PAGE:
Dragon Age: Inquisition Soundtrack Review
In November of 2014, the third installment of the Dragon Age franchise was released. This game, Dragon Age: Inquisition, was met with near universal critical acclaim and is currently one of developer BioWare’s best sellers. For the game, Dragon Age creator David Gaider returned as head writer. The voice actors of returning characters were brought back as well to ensure continuity was kept with the prior games.
One crew member not brought back, however, was Inon Zur. The composer, whose most recent music can be heard in Fallout 4, was not asked to return after scoring the first two Dragon Age games. In Zur’s stead came the Vikings composer Trevor Morris. This Canadian musician worked under eminent film score composers James Newton Howard and Hans Zimmer, respectively, before setting out on his own to work on films like Immortals and television shows such as The Tudors and The Borgias. Regarding the reasoning behind this switch: “It is another Dragon Age game, but it’s the most ambitious Dragon Age game yet, so we wanted to bring something brand new to the table and thought we’d try a new composer to see how it worked”, said audio director Michael Kent in an interview with The Daily Dot. “Trevor Morris is really good at writing themes and bringing really epic music to the table.”
So, how did this Remote Control Productions composer fare? To put it simply: quite well. After a first listen it would be too easy to dismiss the first track, the appropriately titled Dragon Age Inquisition Theme, as an unused Hans Zimmer cue from King Arthur (a soundtrack which Morris assisted on). The swelling strings, ever-present choir, driving brass section, programmed drum loops, and even an Inception-like foghorn are all heard and pulled directly from the Hans Zimmer/Remote Control playbook. However, it is the way in which Morris employs these techniques that makes it far better than music produced by a typical Zimmer-clone from Remote Control. Although Morris was able to produce success within his score, he also failed in a few cues here and there.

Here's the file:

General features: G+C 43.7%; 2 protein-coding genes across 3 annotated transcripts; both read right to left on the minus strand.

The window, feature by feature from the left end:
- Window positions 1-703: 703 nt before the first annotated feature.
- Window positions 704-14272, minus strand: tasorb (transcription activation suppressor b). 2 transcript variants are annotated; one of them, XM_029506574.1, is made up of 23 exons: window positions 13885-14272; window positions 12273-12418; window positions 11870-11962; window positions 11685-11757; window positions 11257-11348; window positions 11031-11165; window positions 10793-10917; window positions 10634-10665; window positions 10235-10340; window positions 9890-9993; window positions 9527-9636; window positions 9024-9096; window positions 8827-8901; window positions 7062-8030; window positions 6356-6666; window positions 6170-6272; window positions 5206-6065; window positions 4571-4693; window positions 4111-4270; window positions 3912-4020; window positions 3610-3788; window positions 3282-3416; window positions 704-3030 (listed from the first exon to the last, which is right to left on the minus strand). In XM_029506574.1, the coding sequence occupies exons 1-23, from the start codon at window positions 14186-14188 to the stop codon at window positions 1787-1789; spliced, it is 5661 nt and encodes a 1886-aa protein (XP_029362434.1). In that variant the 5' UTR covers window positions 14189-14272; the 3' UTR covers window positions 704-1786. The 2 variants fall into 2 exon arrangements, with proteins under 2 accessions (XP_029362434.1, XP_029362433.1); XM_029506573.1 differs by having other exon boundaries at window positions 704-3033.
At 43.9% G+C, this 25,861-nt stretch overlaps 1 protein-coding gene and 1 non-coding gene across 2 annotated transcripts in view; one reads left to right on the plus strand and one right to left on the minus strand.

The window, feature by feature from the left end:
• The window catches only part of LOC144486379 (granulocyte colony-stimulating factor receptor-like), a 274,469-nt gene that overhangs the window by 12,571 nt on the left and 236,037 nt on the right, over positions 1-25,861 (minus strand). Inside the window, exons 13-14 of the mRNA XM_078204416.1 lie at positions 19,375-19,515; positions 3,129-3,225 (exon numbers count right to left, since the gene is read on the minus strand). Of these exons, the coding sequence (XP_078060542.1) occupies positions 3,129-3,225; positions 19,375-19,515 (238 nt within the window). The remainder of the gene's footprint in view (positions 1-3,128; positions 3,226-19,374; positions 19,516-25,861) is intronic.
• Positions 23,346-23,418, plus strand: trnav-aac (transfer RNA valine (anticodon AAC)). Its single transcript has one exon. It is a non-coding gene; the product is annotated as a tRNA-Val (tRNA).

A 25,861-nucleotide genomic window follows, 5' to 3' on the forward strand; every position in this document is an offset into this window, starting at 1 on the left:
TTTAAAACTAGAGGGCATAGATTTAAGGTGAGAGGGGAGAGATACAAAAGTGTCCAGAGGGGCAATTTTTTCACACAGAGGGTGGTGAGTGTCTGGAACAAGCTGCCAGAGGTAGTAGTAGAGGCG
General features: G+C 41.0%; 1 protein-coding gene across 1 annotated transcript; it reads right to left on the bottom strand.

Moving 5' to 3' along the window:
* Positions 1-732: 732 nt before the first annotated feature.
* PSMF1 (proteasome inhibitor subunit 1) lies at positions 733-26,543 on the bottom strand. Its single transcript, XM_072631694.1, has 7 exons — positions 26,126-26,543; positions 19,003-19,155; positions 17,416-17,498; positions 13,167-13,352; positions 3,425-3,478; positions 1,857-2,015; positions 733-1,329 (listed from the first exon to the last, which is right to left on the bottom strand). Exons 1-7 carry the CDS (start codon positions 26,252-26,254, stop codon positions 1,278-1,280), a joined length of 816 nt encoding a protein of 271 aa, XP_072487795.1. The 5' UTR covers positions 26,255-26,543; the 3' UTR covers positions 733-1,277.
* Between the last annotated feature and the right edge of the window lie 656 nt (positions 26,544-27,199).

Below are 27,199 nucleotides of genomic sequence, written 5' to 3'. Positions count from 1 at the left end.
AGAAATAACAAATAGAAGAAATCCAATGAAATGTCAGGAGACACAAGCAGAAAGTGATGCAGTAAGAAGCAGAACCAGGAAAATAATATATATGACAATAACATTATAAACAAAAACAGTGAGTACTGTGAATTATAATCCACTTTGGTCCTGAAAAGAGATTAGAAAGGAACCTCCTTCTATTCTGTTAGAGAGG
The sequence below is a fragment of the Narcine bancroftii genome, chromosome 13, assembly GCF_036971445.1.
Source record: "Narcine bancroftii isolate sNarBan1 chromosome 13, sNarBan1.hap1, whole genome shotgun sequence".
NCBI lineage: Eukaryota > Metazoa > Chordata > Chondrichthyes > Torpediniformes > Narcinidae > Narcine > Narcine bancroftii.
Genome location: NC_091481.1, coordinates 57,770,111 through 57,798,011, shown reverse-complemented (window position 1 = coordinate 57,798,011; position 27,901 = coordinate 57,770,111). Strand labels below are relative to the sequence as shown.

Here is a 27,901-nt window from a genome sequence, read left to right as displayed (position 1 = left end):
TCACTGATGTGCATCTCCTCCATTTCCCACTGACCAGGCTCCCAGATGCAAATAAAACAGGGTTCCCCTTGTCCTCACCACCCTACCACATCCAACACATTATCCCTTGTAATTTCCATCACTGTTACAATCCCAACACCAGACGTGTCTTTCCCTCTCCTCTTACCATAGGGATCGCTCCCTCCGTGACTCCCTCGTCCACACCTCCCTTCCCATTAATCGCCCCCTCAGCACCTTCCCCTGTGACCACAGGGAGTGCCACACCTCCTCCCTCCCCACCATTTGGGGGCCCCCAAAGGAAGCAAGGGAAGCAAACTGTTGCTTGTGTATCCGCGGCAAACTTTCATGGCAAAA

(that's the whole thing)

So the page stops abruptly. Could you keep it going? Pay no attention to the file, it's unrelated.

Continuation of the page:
By the time of the fourth track, Calling The Inquisition, Morris has exhibited to the listener that he truly has a mastery of the orchestra and choir (both of which he personally conducted) and knows how to get the best sounds out of each. It is in these purely orchestral and choral pieces that the composer flexes his muscles and attempts to make Dragon Age sound more like a feature film than a video game. He accomplishes this with flying colors in cues such as Siege of Adamant, Journey to Skyhold, The Inquisition Marches, Return to Skyhold, and in the aforementioned tracks Calling the Inquisition and Dragon Age Inquisition Theme.
The main theme of either a film or video game is arguably the most important piece written. It is something the composer can easily reference and is recognizable by the listener. John Williams’ work on the Star Wars franchise is proof that a strong main theme can carry a visual work. As for Morris’ main theme, it certainly fits the bill. It is a rousing piece of music that immediately attempts to thrust the listener or player into the mystical world of Thedas. Admittedly, there is no unique instrumentation in the track that makes it sound much different from a typical fantasy score. However, what the track does have going for is something that can only be termed as a “humabilty”. This term pertains to a theme that can be easily remembered and hummed. And Morris’ theme can definitely be hummed. Although it may only be remembered by those who play the game or seek out the soundtrack. To this reviewer, though, Morris definitely succeeded with his theme and it serves as a splendid introduction to the album and the game.